Corporations are using live streaming technology to broadcast things like board meetings, public announcements, press releases, new product demos, and employee training. To accomplish these things, a live streaming company is a necessity.
Forrester Research has noted that people are 75% more likely to watch a video than read an article. That alone is a good reason to start using this technology now, if you haven’t already.
Necessary features for professional live streaming
Corporate users have different needs than individuals and small businesses. In this article we will discuss some of the unique needs of business users for live streaming. YouTube or Facebook Live won’t work for these people. Instead, businesses should procure the services of an Online Video Platform (OVP).
We’ll cover some important features that you should look for and share information on various offerings from live streaming companies, so that you can make an informed choice.
Any professional live stream must be reliably delivered. This is perhaps the most important bottom-line for any live streaming platform, and is twice as important when it comes to business use. Free video platforms may go down for maintenance at any time. They may not even inform users beforehand. Using a professional OVP ensures reliability.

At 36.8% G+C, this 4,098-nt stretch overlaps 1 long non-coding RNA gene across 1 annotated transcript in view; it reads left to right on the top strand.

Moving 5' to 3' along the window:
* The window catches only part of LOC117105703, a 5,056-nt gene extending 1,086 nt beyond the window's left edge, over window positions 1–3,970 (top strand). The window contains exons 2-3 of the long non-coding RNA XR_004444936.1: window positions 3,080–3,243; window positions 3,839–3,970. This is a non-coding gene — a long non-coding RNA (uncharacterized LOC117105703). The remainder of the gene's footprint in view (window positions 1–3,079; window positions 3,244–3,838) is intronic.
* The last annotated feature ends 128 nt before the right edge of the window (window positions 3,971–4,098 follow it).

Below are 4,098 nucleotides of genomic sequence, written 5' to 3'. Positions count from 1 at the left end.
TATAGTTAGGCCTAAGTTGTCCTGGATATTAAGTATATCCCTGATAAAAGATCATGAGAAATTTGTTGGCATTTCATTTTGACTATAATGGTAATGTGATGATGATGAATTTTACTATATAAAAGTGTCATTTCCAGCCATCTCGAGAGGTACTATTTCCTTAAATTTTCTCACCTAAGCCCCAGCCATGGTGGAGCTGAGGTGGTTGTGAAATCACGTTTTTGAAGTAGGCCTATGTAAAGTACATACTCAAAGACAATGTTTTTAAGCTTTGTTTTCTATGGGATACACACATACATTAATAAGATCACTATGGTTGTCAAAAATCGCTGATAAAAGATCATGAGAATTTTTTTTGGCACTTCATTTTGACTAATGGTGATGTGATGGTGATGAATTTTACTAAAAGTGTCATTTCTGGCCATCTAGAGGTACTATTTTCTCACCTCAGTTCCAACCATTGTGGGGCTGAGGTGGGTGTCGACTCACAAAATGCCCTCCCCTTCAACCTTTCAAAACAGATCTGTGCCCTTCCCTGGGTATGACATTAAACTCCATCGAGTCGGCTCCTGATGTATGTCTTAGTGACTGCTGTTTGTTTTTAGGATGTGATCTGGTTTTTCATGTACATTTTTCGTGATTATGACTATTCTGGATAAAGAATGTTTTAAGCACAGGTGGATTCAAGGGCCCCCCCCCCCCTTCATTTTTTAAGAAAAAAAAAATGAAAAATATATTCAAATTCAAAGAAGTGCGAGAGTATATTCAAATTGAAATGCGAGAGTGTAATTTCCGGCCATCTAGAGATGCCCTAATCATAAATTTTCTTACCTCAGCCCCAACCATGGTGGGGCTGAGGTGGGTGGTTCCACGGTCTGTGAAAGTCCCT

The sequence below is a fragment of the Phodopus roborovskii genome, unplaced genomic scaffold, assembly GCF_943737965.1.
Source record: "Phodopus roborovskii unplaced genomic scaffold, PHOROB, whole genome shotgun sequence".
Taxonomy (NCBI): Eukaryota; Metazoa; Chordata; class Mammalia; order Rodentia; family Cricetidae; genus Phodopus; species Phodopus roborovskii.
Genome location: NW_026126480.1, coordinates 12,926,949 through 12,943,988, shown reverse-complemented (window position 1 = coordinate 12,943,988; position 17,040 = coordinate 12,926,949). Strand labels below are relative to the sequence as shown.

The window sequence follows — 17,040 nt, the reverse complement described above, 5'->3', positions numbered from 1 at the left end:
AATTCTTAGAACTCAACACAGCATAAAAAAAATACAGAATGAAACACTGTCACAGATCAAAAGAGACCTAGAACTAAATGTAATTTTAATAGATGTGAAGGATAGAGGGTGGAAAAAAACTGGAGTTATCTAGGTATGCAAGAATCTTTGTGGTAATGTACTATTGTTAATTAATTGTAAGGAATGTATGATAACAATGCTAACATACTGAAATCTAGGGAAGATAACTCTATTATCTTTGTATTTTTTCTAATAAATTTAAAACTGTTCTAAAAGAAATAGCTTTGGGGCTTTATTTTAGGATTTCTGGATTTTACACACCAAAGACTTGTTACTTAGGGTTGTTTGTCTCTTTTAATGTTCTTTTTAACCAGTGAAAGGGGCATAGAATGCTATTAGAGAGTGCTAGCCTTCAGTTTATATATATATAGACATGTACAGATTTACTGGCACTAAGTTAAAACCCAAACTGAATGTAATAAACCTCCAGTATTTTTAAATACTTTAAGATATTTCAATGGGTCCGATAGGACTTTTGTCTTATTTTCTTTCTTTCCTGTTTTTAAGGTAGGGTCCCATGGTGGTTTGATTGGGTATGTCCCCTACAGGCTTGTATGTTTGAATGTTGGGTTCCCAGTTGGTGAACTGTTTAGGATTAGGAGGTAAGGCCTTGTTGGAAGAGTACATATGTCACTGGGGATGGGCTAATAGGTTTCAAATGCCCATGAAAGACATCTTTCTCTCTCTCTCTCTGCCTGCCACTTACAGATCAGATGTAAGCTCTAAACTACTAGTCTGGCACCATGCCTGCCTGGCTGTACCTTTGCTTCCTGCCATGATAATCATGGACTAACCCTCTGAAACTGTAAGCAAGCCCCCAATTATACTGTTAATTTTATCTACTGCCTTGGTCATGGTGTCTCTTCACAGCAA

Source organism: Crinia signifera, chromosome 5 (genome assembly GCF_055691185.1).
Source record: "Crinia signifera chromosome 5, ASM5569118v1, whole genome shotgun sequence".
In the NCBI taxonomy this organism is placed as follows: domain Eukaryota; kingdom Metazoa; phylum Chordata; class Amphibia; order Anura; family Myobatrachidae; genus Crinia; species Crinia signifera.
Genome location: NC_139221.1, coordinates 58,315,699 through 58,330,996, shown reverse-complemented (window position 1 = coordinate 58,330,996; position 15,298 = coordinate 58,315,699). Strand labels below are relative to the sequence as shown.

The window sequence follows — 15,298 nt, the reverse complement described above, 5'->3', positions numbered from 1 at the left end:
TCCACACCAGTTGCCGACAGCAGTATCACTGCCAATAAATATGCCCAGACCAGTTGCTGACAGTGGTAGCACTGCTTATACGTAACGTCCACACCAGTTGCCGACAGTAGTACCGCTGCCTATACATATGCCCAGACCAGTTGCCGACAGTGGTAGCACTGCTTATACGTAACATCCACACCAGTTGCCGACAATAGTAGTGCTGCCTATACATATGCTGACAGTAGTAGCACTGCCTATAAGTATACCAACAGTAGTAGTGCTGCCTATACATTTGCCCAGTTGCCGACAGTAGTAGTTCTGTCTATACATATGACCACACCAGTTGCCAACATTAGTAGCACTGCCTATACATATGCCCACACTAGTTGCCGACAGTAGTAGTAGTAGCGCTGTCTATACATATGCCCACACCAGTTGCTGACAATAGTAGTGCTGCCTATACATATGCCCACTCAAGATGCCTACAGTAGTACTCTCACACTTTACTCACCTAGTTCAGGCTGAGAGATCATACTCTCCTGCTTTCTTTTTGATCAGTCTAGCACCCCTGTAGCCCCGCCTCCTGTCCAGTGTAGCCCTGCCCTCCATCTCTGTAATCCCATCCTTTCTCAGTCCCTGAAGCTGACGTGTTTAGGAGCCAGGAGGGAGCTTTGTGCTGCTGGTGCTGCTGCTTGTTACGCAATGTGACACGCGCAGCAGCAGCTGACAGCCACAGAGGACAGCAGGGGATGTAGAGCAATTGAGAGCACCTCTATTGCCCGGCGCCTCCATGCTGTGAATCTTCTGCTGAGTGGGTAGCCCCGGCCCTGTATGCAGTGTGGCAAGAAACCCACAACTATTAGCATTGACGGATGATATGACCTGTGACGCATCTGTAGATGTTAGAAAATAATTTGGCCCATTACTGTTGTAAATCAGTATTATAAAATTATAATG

This dovetails with our discussion of using a professional-grade CDN. A CDN, or Content Delivery Network, is what’s responsible for actually delivering your stream.
White-label customized branding
The next must-have for corporate live streamers is white label service. This means that no logo from the streaming company is included in streams. Video players themselves should also be free of branding.
Instead, you can embed your own logo to provide a fully branded experience. This creates a much more professional experience.
With a white label service, the viewers’ eyes focus on one thing: your business. Your content and logo are front and center with no distractions.
Some OVPs such as DaCast support white label service from their most affordable pricing options. Others, such as Livestream, only add White Label support if you’re shelling out $799 per month for their Enterprise Plan. UStream also falls into this category.
Professional tech support
Another must-have for business users is professional tech support. Consumer live streaming platforms usually don’t offer any form of tech support. More demanding users need questions answered and problems solved on the fly.
Every OVP has some form of tech support, however these vary in robustness and availability.
Livestream offers 24/7 phone support starting with their $199/month Premium plan. UStream offers phone support to Silver, Gold, and Platinum Pro accounts. DaCast offers 24/7 live chat support to all customers and phone support for Pro and Premium account holders. One of our specificity is that you will have DaCast employees on the phone, not random people in a call center.
Recording ensures everyone can access content
Any live stream you produce should be recorded. Even if you don’t have a plan to reuse that content now, it’s important to archive any official events that take place.